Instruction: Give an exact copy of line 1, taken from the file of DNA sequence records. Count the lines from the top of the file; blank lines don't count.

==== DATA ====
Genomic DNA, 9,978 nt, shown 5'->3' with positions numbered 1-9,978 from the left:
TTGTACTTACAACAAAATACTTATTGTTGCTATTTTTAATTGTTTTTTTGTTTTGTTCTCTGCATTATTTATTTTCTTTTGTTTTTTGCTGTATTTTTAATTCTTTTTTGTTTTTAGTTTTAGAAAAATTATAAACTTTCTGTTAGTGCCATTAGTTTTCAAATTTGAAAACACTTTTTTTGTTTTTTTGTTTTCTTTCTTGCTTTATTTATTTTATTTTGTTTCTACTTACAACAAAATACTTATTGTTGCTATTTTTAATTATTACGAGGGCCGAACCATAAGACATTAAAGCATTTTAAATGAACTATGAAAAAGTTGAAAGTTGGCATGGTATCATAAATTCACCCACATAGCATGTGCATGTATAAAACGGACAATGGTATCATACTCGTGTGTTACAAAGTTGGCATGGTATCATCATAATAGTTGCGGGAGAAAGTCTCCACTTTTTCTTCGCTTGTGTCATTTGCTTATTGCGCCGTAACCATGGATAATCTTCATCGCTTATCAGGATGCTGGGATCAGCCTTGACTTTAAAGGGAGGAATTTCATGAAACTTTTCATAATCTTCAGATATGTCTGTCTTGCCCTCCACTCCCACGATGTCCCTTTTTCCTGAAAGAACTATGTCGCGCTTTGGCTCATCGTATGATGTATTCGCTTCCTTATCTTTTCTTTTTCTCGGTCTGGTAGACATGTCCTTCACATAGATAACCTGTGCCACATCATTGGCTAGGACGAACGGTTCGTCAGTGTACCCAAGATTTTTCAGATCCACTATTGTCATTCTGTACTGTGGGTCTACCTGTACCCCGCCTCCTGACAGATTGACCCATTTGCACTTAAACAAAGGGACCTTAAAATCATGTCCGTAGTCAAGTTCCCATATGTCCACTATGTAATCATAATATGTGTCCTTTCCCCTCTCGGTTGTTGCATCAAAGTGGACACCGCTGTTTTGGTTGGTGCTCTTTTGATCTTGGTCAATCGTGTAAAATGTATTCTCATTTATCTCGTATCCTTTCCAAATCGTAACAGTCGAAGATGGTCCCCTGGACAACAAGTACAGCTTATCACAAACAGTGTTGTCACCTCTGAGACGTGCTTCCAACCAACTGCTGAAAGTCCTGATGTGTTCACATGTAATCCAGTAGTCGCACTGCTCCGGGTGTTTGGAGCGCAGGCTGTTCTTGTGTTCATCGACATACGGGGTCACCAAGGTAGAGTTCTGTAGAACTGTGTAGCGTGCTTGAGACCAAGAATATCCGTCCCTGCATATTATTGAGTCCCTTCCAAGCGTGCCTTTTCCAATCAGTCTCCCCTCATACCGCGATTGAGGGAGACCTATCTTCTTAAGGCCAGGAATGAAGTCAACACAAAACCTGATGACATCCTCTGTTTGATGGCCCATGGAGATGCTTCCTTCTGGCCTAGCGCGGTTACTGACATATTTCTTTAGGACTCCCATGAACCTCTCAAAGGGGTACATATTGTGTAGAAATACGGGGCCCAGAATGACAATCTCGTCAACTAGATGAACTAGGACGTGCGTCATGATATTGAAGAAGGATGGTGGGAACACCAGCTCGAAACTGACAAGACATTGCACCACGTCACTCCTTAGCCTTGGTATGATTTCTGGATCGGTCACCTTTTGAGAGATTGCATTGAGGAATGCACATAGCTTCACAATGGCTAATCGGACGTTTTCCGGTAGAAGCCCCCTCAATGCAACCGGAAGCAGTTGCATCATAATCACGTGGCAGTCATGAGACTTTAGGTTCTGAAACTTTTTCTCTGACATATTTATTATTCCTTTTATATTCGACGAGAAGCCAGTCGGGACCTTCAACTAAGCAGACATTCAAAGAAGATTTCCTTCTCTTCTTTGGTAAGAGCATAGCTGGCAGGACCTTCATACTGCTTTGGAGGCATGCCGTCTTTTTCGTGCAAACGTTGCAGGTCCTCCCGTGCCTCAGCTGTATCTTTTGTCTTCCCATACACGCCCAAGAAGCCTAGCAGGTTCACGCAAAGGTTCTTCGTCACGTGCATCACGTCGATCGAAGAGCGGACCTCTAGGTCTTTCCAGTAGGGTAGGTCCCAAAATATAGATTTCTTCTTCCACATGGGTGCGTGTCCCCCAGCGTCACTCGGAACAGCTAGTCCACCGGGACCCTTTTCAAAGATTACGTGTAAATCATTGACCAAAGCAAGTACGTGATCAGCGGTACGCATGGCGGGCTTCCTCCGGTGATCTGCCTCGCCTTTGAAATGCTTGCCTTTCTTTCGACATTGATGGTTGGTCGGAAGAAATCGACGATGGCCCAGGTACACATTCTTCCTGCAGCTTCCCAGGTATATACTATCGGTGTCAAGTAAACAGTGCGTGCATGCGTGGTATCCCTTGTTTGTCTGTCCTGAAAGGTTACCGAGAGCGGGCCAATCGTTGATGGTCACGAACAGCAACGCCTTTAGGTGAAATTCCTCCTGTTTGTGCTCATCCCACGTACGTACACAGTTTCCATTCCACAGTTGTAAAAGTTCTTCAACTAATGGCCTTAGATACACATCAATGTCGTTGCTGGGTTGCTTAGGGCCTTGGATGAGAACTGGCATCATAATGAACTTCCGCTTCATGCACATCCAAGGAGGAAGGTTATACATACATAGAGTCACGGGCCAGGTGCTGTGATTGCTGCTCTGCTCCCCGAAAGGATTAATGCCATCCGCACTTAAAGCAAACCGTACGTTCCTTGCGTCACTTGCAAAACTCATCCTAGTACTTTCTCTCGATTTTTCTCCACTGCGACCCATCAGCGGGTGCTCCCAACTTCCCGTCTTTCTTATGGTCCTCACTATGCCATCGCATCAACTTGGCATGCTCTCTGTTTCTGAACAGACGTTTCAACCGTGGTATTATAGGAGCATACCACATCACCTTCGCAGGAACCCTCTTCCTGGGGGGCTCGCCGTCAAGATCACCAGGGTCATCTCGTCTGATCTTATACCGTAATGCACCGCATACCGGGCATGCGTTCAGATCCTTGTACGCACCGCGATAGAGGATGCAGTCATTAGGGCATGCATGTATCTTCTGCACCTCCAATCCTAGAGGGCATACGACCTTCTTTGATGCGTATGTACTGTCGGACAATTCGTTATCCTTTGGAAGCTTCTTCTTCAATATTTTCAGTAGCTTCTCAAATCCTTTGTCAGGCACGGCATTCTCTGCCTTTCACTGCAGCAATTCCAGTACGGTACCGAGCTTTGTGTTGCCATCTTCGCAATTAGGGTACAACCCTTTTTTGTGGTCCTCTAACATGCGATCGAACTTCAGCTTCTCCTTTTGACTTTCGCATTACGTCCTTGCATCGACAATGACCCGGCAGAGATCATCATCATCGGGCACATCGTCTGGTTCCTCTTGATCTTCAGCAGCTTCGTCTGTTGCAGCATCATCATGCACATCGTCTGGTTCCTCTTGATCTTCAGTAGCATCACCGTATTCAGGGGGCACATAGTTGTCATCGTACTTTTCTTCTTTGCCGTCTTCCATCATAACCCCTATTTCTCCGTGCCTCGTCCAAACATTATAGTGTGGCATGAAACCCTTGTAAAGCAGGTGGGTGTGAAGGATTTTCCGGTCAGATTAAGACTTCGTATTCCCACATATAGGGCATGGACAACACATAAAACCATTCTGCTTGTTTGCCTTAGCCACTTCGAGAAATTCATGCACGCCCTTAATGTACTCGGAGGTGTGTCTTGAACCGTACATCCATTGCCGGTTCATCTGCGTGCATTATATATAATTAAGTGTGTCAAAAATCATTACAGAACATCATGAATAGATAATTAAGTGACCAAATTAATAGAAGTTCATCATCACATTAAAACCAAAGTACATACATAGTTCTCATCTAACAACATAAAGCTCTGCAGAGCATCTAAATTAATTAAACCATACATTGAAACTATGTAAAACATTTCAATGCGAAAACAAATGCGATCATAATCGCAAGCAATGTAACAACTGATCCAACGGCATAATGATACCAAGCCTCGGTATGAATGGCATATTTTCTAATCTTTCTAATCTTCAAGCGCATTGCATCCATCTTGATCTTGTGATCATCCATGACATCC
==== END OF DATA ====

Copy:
Genomic DNA, 9,978 nt, shown 5'->3' with positions numbered 1-9,978 from the left: